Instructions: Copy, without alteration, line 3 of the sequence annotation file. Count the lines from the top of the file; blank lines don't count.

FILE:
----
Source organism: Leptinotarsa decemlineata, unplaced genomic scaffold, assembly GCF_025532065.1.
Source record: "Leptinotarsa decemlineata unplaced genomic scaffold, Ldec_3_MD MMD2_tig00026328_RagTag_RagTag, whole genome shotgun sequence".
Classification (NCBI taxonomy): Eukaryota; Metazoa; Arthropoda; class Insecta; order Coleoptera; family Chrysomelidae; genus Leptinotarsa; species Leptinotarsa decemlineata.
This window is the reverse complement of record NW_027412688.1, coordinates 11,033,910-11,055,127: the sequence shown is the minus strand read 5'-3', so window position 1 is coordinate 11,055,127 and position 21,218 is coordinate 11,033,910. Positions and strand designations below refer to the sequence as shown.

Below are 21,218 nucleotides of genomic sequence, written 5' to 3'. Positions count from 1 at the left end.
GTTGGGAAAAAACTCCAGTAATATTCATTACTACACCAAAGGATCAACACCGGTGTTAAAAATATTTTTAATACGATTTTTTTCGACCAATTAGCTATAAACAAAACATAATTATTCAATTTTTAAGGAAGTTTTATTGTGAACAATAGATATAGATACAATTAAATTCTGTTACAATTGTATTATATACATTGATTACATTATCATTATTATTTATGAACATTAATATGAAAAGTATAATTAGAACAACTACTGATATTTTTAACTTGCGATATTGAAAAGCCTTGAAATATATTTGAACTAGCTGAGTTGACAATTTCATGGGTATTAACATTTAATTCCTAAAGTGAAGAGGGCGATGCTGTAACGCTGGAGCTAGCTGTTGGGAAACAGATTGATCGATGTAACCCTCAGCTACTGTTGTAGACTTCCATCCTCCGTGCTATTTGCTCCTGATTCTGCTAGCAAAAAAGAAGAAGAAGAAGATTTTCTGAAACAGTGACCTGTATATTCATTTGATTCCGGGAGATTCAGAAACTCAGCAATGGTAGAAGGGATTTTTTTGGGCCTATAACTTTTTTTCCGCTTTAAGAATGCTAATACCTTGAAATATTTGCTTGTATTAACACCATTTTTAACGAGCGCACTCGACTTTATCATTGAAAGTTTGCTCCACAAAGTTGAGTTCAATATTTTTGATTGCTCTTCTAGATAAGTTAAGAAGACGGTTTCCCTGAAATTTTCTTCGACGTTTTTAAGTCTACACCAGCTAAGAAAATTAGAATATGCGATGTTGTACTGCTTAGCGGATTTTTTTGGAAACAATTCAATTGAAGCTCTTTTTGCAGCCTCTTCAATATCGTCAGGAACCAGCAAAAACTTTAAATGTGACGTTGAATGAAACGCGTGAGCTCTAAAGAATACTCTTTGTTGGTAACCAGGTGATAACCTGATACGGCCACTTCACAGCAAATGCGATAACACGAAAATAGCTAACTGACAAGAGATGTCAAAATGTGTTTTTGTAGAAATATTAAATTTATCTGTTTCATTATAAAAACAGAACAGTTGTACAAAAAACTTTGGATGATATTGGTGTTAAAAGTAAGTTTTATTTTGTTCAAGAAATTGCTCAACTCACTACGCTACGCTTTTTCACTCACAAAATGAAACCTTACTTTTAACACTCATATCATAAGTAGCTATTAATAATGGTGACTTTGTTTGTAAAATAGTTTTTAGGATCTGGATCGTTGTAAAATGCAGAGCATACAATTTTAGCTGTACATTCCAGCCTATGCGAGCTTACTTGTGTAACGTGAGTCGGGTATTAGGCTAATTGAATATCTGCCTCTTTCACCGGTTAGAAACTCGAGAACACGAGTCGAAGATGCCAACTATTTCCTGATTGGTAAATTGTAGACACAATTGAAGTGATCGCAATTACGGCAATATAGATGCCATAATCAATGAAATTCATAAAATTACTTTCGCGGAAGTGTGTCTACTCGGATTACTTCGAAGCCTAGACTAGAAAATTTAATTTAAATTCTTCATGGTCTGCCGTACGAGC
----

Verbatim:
Classification (NCBI taxonomy): Eukaryota; Metazoa; Arthropoda; class Insecta; order Coleoptera; family Chrysomelidae; genus Leptinotarsa; species Leptinotarsa decemlineata.